The Ancient Origins of Both Light and Dark Skin
A study of diverse people from Africa shows that the genetic story of our skin is more complicated than previously thought.
Few human traits are more variable, more obvious, and more historically divisive than the color of our skin. And yet, for all its social and scientific importance, we know very little about how our genes influence its pigment. What we do know comes almost entirely from studying people of European descent.
To Sarah Tishkoff, a geneticist at the University of Pennsylvania, that’s a ridiculous state of affairs. “It gives you a very incomplete perspective,” she says.
To redress that imbalance, Tishkoff and her team looked to Africa—the continent where humanity is at its most physically and genetically diverse. They recruited 1,570 volunteers from 10 ethnic groups in Ethiopia, Tanzania, and Botswana, and measured the amount of the dark pigment melanin in the skin of their inner arms. Then the team looked at more than 4 million spots in the volunteers’ genomes where DNA can vary by a single letter, to identify which variations are associated with their skin color.
They found several, clustered around six specific genes: SLC24A5, MFSD12, DDB1, TMEM138, OCA2 and HERC2. And they showed that these variants collectively account for 29 percent of the variation in skin color in the three countries studied. That’s a big proportion! For comparison, a similar and much bigger study identified hundreds of genes that affect one’s height, but that collectively account for just 16 percent of the variation that you see in large populations.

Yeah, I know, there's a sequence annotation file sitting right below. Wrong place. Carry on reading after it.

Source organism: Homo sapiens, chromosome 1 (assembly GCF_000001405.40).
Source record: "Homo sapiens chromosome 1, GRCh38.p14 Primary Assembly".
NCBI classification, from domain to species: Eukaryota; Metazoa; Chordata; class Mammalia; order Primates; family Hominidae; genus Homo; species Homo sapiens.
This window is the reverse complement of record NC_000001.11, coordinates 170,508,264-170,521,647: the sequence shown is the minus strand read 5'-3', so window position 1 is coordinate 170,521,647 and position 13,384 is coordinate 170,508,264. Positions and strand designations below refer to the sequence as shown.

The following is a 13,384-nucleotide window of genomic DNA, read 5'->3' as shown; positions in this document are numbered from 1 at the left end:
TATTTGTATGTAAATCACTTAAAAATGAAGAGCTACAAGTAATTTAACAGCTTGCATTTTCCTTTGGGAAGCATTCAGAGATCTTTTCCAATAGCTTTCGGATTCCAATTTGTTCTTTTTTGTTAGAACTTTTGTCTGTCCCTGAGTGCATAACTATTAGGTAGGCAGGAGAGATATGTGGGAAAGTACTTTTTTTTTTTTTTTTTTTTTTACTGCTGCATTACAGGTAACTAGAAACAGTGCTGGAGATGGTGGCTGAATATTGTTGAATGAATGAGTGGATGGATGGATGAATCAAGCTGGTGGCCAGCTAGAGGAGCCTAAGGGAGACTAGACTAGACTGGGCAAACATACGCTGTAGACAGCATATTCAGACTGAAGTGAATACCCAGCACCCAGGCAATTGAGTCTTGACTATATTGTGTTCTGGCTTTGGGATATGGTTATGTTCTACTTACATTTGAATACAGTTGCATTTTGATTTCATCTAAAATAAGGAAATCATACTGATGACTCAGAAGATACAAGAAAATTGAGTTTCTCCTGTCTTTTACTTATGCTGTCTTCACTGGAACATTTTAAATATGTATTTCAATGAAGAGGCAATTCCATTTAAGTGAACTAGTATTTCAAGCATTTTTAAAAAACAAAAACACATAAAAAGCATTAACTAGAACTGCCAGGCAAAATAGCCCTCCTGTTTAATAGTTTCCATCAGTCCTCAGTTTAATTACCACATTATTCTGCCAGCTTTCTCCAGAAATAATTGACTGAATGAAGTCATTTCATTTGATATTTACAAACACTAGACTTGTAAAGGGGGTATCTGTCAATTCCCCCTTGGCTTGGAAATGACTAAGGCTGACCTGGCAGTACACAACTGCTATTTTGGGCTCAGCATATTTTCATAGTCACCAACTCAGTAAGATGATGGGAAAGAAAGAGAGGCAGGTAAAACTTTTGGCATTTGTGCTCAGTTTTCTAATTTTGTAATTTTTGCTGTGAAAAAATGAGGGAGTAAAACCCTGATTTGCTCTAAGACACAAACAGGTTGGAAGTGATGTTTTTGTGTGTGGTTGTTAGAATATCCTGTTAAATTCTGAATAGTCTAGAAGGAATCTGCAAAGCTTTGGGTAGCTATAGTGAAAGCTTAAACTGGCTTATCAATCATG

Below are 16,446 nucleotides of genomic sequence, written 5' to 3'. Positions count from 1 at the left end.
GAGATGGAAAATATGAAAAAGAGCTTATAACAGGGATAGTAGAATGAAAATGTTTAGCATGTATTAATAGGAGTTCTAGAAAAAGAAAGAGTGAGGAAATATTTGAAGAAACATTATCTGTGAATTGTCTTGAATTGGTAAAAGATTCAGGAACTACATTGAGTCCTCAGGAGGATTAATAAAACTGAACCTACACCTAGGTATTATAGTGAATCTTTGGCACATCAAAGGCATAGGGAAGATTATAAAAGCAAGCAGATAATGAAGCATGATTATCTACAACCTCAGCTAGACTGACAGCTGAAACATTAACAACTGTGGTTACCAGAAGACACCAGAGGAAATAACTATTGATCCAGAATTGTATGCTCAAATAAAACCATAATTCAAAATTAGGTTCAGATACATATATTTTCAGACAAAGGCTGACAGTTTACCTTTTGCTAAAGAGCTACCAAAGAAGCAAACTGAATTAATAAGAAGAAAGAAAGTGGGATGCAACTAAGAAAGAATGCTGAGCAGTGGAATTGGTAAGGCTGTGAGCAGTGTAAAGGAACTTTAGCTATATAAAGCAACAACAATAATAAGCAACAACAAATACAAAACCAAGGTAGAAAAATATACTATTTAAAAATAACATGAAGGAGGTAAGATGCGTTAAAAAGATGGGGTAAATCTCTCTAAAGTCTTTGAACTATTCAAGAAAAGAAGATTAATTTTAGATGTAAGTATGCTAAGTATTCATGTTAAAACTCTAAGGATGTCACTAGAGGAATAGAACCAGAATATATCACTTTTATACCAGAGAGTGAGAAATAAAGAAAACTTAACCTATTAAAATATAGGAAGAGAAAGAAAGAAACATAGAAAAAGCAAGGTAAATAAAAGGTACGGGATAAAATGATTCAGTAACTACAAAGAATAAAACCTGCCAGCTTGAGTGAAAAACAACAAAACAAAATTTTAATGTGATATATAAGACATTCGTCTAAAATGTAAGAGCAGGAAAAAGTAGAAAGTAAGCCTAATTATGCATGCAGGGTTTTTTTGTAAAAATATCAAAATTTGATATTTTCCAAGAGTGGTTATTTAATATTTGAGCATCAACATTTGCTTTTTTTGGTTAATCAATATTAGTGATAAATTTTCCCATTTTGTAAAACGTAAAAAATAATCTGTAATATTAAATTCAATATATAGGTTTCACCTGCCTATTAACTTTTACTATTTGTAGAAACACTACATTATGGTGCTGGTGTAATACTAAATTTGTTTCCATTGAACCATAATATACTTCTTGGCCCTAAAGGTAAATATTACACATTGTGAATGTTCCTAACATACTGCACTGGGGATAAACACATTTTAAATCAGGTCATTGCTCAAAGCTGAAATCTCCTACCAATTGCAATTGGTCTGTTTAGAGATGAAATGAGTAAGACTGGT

Tishkoff says that her results complicate the traditional evolutionary story of human skin. In this view, humanity began with dark skin in Africa to protect against the harmful effects of the sun’s ultraviolet radiation. As people migrated to other continents, some groups evolved lighter skin, to more effectively produce vitamin D in areas where sunlight is scarce.
But most of the variants that Tishkoff’s team identified, for both light and dark skin, have an ancient African origin. They likely arose in hominids like Homo erectus long before the dawn of our own species, and have coexisted in balance for hundreds and thousands of years. In many cases, the older variant is responsible for lighter skin, not darker. That’s consistent with an idea from Nina Jablonski, an anthropologist from Pennsylvania State University, who thinks that the ancient ancestors of humans—much like other primates—had pale skin. “As our ancestors moved out of the forest and into the savannah, they lost their hair and evolved darker skin,” says Nick Crawford, a researcher in Tishkoff’s lab.
But that wasn’t an all-encompassing change. Different groups of people adapted to their own particular environments, not just around the world, but within Africa, too. “Africa is not some homogenous place where everyone has dark skin,” Tishkoff says. “There’s huge variation.” For example, her team’s measurements showed that the Nilotic peoples in eastern Africa have some of the darkest skin around, while the San of southern Africa have light skin, comparable to some East Asians.
This physical diversity is mirrored in these groups’ genes. The first gene identified as affecting human skin color—MC1R—is very diverse in European populations but remarkably similar across African ones. Based on that pattern, says Tishkoff, some geneticists have concluded that the evolutionary pressure for dark skin in Africa is so strong that any genetic variants that altered skin color were ruthlessly weeded out by natural selection. “That’s not true,” says Tishkoff—but it’s what happens when you only study skin color in Western countries. “When you look at this African-centered perspective, there’s a lot of variation.”